Shoulder pain (rotator cuff tendinopathy)
The rotator cuff refers to a group of four small muscles which run from the shoulder blade to the top of the arm bone. They stabilise and move the shoulder joint. The rotator cuff muscles attach to the arm bones by tendons. Rotator cuff tendinopathy refers to inflammation and swelling within one or more of these tendons.
Rotator cuff tendinopathy results from overuse or injury to a rotator cuff tendon. The most commonly involved tendon is that of the supraspinatus muscle which functions to help raise the arm into the air. Its tendon passes through a small space between the top of the arm bone and the point of the shoulder. In this space the tendon is susceptible to ‘wear and tear’. Repetitive use of this tendon can rub the tendon against the edges of the bony space resulting in microscopic tears within the substance of the tendon.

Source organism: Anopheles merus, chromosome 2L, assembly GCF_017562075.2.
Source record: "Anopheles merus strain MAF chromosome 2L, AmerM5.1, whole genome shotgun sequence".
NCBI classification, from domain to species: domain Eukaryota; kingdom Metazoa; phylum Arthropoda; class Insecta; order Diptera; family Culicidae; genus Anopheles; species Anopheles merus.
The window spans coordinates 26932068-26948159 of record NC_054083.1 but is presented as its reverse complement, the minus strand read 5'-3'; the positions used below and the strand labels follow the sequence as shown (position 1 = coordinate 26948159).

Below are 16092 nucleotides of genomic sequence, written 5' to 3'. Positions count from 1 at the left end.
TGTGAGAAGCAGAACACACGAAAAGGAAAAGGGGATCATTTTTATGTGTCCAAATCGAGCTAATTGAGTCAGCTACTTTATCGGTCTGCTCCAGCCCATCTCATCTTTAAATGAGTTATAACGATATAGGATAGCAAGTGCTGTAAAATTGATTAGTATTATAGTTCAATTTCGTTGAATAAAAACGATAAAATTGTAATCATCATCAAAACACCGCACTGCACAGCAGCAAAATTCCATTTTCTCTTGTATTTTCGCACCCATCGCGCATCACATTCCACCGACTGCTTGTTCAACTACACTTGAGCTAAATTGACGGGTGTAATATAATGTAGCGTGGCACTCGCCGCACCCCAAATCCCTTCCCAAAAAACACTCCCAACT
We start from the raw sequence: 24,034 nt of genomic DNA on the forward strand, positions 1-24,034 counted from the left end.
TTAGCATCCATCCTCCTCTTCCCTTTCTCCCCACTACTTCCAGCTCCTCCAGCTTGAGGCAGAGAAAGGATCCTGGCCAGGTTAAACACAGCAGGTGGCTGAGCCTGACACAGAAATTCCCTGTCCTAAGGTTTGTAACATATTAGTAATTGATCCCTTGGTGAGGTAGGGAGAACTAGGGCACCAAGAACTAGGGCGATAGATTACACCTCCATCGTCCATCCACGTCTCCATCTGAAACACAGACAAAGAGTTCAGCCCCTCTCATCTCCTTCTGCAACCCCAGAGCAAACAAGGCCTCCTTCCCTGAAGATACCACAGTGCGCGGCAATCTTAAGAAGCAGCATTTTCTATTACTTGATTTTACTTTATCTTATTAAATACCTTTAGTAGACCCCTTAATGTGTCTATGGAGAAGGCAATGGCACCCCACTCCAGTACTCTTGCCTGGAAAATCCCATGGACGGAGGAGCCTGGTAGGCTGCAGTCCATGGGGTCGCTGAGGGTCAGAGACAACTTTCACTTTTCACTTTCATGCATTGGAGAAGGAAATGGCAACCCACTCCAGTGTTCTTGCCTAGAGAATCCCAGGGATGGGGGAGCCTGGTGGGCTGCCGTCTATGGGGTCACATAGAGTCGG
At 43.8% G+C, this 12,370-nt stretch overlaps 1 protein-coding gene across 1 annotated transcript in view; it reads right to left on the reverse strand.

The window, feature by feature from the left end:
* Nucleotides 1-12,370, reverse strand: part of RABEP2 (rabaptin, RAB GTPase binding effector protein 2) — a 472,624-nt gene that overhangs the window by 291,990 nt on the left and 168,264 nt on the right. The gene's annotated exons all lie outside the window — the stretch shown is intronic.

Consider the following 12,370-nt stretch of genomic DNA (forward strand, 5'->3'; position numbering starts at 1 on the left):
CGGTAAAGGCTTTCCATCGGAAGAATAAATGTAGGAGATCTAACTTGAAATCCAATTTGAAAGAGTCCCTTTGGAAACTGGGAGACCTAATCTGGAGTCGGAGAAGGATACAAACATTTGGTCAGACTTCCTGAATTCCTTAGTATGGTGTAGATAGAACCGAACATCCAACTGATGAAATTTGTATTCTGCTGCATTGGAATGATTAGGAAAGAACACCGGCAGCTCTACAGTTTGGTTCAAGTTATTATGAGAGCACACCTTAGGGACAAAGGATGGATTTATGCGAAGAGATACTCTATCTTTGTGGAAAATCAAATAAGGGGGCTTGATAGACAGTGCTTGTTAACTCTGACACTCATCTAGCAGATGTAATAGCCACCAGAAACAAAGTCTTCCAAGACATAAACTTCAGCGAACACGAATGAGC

The most common symptom is pain felt in the top of the upper arm and typically develops gradually. This is usually felt when you try and lift your arm into the air. Initially, the tendon may only be painful following exercise. For example, it may first be felt rising the day following participation. Associated with the pain may be stiffness or tightness in the shoulder. Typically, these initial signs are ignored, as they disappear quickly with use of the arm or applying heat. However, as you continue to participate, the tendinopathy progresses and the pain within the tendon becomes more intense and more frequent. The tendinopathy can worsen until you feel the pain in the arm every time you lift your arm.